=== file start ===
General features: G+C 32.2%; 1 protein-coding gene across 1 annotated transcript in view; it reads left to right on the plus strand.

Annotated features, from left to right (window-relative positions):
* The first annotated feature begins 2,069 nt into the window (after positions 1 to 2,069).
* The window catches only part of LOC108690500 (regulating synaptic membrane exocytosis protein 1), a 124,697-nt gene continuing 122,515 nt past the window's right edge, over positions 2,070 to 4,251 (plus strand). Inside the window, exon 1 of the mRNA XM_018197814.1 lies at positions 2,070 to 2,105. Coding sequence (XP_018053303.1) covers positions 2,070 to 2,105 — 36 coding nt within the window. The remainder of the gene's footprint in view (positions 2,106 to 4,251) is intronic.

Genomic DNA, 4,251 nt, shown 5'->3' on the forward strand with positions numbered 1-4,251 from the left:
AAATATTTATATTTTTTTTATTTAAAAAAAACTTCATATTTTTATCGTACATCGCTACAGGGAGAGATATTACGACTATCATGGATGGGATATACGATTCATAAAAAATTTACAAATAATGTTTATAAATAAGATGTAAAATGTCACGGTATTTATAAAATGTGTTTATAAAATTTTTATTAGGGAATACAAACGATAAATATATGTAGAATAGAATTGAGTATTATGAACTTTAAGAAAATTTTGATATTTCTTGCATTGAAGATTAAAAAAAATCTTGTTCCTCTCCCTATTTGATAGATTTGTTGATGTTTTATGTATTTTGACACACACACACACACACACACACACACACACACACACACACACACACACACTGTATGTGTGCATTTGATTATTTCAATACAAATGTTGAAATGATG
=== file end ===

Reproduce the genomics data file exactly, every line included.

General features: G+C 32.2%; 1 protein-coding gene across 1 annotated transcript in view; it reads left to right on the plus strand.

Annotated features, from left to right (window-relative positions):
* The first annotated feature begins 2,069 nt into the window (after positions 1 to 2,069).
* The window catches only part of LOC108690500 (regulating synaptic membrane exocytosis protein 1), a 124,697-nt gene continuing 122,515 nt past the window's right edge, over positions 2,070 to 4,251 (plus strand). Inside the window, exon 1 of the mRNA XM_018197814.1 lies at positions 2,070 to 2,105. Coding sequence (XP_018053303.1) covers positions 2,070 to 2,105 — 36 coding nt within the window. The remainder of the gene's footprint in view (positions 2,106 to 4,251) is intronic.

Genomic DNA, 4,251 nt, shown 5'->3' on the forward strand with positions numbered 1-4,251 from the left:
AAATATTTATATTTTTTTTATTTAAAAAAAACTTCATATTTTTATCGTACATCGCTACAGGGAGAGATATTACGACTATCATGGATGGGATATACGATTCATAAAAAATTTACAAATAATGTTTATAAATAAGATGTAAAATGTCACGGTATTTATAAAATGTGTTTATAAAATTTTTATTAGGGAATACAAACGATAAATATATGTAGAATAGAATTGAGTATTATGAACTTTAAGAAAATTTTGATATTTCTTGCATTGAAGATTAAAAAAAATCTTGTTCCTCTCCCTATTTGATAGATTTGTTGATGTTTTATGTATTTTGACACACACACACACACACACACACACACACACACACACACACACACACACACTGTATGTGTGCATTTGATTATTTCAATACAAATGTTGAAATGATG